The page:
“Go with Su Su.” That’s what two different groups of travellers said to me when I was looking to doing a trek through the hill tribe villages in Sapa. They talked about her as if she was a legend. “You’ll have the time of your life,” one English guy said. “She was amazing,” said my American friend, Elizabeth.
They passed on a number on a ripped piece of paper and I called Su Su up to arrange to meet the next day. Su Su gets most of her business like this; word of mouth between backpackers.
A woman in her 50s came to meet us as we stepped off the bus, haggard and tired from the overnight journey from Hanoi. Her well-lined face was friendly and marked with a permanent smile that makes you warm to her immediately. Four silver hoop earrings weighed down each stretched ear lobe and her black long hair is wrapped around her head, decorated with four silver clips and secured with a silver comb. Five heavy silver bracelets clinked together on her left wrist as she talks to us about the trek. “You go with Su Su, you see everything. Rice paddies, mountains and you stay in my home, I cook.”
Su Su showed us the route we’d be taking through the mountains and the terraced rice paddies, the stunning landscape that attracts people to Sapa.
She tied a bright-coloured friendship bracelet around our wrists as a sort of contract and we pinky promised we’d see her tomorrow morning to start the trek.
“And no shopping today, wait until the village,” she said.
Most of the H’Mong women live off the income from selling their handicrafts or
leading treks and it’s an incredibly competitive business. Even during our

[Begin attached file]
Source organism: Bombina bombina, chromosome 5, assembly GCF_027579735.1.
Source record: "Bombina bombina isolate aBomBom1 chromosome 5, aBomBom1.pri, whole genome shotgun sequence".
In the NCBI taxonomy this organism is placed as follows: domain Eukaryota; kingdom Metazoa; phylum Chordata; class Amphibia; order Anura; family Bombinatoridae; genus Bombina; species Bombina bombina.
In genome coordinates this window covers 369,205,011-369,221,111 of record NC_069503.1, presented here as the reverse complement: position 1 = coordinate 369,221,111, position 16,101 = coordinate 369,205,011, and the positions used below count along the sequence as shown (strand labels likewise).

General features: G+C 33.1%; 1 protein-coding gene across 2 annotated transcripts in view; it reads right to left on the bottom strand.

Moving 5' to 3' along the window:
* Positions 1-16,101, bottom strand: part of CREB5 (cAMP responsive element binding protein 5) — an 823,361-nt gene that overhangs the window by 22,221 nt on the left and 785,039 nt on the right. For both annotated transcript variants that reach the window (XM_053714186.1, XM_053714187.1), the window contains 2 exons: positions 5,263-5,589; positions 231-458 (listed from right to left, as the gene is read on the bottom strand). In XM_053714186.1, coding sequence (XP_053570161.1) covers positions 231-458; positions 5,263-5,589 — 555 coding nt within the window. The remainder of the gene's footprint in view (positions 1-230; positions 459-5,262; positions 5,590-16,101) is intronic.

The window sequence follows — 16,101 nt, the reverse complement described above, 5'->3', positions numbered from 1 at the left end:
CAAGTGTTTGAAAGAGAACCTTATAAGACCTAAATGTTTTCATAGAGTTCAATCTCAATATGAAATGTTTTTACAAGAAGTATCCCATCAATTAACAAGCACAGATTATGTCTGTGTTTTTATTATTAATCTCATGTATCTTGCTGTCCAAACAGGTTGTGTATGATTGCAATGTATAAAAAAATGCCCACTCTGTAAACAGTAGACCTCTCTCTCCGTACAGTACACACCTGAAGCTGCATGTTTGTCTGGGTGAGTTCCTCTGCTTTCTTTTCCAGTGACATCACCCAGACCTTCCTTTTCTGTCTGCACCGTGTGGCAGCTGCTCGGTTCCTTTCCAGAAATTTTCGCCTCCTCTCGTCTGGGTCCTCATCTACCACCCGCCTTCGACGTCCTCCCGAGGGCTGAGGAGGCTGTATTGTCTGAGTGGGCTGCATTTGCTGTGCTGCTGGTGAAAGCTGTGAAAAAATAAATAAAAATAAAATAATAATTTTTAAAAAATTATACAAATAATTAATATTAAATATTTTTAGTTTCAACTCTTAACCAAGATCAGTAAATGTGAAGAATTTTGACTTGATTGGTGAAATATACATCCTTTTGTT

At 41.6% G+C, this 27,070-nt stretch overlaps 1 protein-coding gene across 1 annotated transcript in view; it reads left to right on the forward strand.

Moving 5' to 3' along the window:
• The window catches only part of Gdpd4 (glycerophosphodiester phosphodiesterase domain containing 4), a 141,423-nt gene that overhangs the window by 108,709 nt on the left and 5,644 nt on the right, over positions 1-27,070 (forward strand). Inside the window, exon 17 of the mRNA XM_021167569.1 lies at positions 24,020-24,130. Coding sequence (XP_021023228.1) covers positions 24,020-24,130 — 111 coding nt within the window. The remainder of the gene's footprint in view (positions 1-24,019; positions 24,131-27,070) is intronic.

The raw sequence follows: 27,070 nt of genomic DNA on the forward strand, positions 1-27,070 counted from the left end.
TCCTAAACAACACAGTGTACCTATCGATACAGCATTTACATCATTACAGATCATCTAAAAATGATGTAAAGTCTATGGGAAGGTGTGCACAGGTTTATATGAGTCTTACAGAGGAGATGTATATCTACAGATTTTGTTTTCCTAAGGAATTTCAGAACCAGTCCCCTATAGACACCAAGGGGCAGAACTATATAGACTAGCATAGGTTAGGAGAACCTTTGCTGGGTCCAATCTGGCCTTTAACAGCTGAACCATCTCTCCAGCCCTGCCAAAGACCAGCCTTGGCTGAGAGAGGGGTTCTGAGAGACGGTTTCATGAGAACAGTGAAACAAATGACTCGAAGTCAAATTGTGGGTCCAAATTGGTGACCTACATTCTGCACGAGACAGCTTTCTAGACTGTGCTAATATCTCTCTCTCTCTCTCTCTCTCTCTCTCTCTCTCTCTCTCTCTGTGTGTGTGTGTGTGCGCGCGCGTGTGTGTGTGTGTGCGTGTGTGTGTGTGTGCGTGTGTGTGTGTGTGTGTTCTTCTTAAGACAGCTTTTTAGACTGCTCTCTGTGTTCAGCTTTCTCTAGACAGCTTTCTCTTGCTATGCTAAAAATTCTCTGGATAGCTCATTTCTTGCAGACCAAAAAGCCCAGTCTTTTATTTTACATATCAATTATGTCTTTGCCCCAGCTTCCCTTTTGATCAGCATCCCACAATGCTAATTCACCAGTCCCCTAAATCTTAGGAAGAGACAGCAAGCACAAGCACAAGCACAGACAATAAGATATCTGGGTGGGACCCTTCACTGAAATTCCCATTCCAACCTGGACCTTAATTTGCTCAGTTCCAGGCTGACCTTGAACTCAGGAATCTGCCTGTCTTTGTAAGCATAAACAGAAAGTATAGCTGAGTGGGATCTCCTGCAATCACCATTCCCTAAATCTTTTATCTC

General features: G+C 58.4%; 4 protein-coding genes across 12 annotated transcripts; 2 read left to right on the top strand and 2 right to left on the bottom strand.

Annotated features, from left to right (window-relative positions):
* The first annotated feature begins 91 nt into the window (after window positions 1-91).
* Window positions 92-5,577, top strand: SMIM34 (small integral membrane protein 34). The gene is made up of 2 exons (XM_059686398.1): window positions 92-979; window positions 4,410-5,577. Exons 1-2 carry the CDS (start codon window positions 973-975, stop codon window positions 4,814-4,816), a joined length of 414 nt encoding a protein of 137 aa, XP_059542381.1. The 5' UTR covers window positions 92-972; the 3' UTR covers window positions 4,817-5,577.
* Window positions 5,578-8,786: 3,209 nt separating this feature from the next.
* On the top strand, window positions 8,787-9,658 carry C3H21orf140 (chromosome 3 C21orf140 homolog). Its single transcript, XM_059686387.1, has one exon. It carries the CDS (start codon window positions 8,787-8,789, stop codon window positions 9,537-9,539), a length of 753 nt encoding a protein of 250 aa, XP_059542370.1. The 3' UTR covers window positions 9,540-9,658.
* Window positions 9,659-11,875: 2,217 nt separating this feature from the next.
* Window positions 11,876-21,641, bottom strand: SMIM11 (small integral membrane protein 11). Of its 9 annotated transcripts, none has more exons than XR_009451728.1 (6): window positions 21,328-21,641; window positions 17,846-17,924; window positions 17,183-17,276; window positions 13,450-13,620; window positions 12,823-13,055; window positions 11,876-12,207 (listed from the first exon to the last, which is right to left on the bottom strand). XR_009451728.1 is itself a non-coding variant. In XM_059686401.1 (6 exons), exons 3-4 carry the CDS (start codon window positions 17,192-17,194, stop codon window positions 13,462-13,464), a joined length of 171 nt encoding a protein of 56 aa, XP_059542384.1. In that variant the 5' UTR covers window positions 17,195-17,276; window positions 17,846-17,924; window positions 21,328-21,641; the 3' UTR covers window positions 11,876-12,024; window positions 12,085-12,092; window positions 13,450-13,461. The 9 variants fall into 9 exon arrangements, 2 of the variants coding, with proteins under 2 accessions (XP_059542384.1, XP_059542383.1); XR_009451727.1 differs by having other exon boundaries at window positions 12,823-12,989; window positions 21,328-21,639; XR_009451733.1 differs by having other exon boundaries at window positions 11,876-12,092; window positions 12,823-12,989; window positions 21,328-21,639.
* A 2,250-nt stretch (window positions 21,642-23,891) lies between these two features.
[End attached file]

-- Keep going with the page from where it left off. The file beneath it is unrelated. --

quick trip to the market we were quickly overwhelmed by the swarm of women
dressed in their black embroidered tribal wear saying “lady, lady, you buy from
We got out of the bustling town centre and into the tranquil hills as soon as we could – the first day via motorbikes, winding through the mountain passes. We drove to Heavens Gate, where the mountains slope into a valley like fingers laced together.
The morning of the trek, Su Su and her friend Shuh (pronounced “Shoe”) came to our hotel to meet us, picked up food from the market and then led us into the hills. In our group was myself, a Californian named Jamie and an English girl named Georgie as well as a Kiwi couple named Steph and Hutch.
Su Su, 59, a mother of six, said she started leading treks about four years ago. An Australian couple asked her to take them on a trek to her village, then recommended her to some friends and soon travellers from all over the world were ringing her up and asking to stay at her home.
She walks these hills every day and has climbed Mt. Fansipan, the highest peak in Indochina, three times. The wrinkles etched on her face, deep from sun exposure and wild facial expressions, belie how physically fit she is. She’s barely breaking a sweat as the rest of us huff and puff up the muddy track. It’s only about a half an hour of steadily uphill climbing before we were high in the mountains, overlooking Sapa town and the green mountains that encircle it.